Ted Chase appears to those around him to be losing his grip on reality. His first wife committed suicide and his second wife is destroying his life but he can't divorce her due to a prenup. When she is murdered, he is charged.
Ted Chase is convinced that his wife, Irene, is cheating on him. Distraught, he even goes so far as to steal a rifle from Tony Benson's sporting goods store intent on killing her but he can't bring himself yo do it. He can't divorce her due to an agreement he signed with her which would bankrupt the family. Ted's two daughters from his first wife now live with his wheelchair bound sister who feels Ted is losing his mind. She suggests he take a vacation with his daughters who refuse to live with him and Irene but Ted is worried about the family business. At his sister's suggestion, Ted asks Perry Mason to reopen the case of his first wife's death, originally ruled a suicide. Irene gets around and seems to have quite a few men interested in her. She was once married to Tony Benson and also dated gunsmith Len Dykes, who now works for Benson. Dykes has made two trips to prison for forgery and is now under Irene's control. When Irene is found dead, Ted Chase is charged with murder. Written by
Yeah, yeah, yeah. I understand, Irene. Now look, Irene, please, I-I can't. I won't.
Yeah, yeah. I understand.
Your husband just walked in. I'll call you later.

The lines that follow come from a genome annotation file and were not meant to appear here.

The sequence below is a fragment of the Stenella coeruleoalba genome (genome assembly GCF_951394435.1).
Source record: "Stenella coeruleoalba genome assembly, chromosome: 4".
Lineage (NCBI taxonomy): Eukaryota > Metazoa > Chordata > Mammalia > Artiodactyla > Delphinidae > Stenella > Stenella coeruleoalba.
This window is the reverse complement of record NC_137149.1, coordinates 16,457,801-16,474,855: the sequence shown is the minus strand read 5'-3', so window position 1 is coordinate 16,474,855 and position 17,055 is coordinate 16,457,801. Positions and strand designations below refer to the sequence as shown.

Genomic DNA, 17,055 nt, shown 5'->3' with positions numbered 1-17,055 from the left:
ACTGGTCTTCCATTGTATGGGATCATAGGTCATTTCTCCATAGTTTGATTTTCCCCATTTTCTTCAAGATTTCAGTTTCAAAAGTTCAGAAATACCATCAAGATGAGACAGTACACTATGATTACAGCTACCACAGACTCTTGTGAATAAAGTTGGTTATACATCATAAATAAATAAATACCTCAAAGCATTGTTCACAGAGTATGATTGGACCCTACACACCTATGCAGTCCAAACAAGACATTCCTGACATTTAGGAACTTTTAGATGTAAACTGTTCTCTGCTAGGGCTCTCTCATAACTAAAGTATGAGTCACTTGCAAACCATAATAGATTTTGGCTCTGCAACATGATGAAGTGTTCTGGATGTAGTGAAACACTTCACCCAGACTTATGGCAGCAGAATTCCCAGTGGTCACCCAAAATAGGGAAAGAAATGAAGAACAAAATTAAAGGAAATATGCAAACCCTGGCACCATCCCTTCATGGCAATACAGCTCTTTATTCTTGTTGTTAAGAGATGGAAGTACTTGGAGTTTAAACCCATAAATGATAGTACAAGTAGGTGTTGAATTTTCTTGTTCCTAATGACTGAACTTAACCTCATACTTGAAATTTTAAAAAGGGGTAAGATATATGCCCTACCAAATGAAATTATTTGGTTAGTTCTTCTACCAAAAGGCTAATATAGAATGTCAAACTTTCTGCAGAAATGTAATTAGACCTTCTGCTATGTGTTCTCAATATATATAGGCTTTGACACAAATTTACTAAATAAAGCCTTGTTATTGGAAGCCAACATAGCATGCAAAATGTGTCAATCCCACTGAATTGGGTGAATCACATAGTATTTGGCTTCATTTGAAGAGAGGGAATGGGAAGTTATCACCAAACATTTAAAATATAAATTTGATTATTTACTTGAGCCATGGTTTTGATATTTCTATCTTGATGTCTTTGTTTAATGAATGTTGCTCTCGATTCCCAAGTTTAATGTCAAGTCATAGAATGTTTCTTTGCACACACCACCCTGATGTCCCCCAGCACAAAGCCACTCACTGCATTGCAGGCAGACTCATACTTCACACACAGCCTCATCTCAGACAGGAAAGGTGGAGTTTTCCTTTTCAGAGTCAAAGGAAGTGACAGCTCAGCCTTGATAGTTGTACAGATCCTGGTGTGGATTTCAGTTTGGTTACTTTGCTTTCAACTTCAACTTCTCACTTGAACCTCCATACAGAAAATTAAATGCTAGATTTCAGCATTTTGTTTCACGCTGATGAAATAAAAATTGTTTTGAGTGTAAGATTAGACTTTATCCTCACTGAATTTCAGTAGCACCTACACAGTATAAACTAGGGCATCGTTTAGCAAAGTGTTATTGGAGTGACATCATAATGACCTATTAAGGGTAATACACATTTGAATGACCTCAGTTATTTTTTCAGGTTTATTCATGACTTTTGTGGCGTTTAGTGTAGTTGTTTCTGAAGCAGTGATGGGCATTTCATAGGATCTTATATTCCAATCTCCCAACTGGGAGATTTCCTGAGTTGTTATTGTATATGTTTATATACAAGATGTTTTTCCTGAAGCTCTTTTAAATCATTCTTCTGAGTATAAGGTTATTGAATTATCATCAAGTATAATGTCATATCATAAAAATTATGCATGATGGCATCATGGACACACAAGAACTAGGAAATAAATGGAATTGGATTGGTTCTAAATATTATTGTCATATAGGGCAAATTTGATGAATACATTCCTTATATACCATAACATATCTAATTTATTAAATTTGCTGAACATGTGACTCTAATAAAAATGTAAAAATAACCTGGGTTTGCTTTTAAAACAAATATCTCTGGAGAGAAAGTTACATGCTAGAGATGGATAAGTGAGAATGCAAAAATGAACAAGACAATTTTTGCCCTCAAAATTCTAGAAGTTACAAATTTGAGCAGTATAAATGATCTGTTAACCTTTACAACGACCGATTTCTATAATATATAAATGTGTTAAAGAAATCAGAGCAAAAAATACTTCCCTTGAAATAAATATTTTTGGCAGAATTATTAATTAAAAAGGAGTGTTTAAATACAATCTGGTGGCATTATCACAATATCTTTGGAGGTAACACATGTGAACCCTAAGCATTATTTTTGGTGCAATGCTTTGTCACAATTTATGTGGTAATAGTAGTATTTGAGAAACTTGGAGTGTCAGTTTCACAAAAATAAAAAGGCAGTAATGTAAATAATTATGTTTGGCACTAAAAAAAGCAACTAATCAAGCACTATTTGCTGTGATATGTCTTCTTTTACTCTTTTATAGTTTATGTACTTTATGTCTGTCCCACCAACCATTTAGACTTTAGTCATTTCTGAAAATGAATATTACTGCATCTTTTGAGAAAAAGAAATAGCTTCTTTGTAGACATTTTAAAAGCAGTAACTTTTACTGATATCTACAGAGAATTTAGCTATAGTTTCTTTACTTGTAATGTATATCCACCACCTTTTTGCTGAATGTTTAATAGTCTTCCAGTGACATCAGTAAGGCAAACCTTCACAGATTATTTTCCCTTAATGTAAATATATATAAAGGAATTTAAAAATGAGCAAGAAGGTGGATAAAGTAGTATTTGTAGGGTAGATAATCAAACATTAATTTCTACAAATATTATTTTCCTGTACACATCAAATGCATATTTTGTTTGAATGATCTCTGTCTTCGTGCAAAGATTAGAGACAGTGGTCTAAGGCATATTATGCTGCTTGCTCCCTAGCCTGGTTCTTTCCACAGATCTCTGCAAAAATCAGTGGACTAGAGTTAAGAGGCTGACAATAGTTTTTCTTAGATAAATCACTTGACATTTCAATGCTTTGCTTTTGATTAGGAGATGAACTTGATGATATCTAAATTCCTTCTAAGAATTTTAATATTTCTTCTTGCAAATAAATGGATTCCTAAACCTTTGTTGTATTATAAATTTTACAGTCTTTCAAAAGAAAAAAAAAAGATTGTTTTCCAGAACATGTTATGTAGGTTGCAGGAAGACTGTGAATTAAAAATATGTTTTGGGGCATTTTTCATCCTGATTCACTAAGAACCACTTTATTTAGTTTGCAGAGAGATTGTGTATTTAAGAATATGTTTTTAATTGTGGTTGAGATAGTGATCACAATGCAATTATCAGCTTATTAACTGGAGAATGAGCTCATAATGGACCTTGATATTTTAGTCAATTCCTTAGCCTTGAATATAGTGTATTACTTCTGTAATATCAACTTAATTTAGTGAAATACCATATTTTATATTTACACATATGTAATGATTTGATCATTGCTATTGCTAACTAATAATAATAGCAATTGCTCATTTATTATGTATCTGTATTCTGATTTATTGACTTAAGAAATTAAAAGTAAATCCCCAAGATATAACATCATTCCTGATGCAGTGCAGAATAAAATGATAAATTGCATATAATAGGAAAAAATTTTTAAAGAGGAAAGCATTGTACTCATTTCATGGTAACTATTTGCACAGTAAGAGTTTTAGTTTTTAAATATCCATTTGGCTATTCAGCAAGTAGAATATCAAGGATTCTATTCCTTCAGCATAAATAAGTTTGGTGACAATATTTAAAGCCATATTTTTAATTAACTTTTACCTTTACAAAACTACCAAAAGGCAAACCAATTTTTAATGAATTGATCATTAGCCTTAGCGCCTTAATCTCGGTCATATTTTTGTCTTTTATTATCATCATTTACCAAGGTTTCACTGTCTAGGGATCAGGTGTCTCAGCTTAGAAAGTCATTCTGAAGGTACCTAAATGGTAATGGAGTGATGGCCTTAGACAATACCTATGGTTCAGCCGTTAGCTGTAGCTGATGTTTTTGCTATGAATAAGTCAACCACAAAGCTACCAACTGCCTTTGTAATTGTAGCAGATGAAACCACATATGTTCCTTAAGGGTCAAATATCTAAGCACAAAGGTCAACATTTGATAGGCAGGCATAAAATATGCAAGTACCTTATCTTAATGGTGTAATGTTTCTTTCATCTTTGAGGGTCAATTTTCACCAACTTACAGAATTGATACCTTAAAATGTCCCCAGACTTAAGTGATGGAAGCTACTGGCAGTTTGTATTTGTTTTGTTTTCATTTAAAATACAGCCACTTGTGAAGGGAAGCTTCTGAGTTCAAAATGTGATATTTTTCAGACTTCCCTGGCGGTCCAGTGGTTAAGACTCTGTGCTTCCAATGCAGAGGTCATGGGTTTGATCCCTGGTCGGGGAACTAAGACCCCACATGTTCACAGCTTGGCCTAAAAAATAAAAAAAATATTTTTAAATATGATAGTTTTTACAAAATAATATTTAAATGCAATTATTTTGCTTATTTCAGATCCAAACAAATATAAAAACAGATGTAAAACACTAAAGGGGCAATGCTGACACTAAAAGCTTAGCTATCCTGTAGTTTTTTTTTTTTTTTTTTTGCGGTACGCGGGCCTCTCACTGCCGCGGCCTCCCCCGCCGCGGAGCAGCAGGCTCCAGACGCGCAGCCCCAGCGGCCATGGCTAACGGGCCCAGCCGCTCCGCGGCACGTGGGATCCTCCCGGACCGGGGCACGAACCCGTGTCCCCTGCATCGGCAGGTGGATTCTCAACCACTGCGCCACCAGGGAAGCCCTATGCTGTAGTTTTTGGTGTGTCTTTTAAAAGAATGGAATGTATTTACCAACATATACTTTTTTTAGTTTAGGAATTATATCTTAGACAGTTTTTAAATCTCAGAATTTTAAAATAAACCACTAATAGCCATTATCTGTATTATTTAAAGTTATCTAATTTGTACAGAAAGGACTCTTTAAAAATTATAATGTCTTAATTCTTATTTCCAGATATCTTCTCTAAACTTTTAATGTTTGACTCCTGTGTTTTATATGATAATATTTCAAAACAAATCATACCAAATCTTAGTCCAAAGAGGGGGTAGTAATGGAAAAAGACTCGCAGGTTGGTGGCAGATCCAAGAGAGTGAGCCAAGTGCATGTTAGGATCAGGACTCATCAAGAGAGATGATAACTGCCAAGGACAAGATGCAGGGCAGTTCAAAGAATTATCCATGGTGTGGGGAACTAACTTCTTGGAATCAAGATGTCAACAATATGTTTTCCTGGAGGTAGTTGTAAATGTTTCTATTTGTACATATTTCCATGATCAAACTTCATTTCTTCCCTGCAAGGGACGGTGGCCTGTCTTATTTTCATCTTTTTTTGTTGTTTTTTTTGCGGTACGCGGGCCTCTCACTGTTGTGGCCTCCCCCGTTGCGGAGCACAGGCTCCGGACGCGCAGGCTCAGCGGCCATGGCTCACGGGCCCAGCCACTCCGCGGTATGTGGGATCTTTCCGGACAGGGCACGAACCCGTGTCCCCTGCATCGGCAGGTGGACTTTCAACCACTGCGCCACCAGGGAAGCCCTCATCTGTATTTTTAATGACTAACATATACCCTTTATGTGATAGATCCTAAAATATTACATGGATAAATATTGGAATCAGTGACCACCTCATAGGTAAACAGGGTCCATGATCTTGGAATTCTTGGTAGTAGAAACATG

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Paul Richards is the client of Raymond Burr in this Perry Mason episode in which he plays a poor schnook of a socialite whose two timing scheming wife is taking away his company and whatever assets with her machinations. Of course with California being a community property state she'll do it anyway in a divorce. A couple of times Richards is shown on a rooftop ready to do her in with a sniper's rifle, but can't quite pull the trigger.
Someone does it to Mari Blanchard whom the writers make to be almost a caricature of a wicked Barbara Stanwyck part. Perhaps Stanwyck was the only actress who could have pulled off this particular wicked woman. There are sure any number of alternate theories and suspects for this woman.
What blows up William Talman's case is forensics. Burr challenges them quite successfully and in doing so unmasks the real killer on the stand.
Not the best of Mason episodes, but all right.
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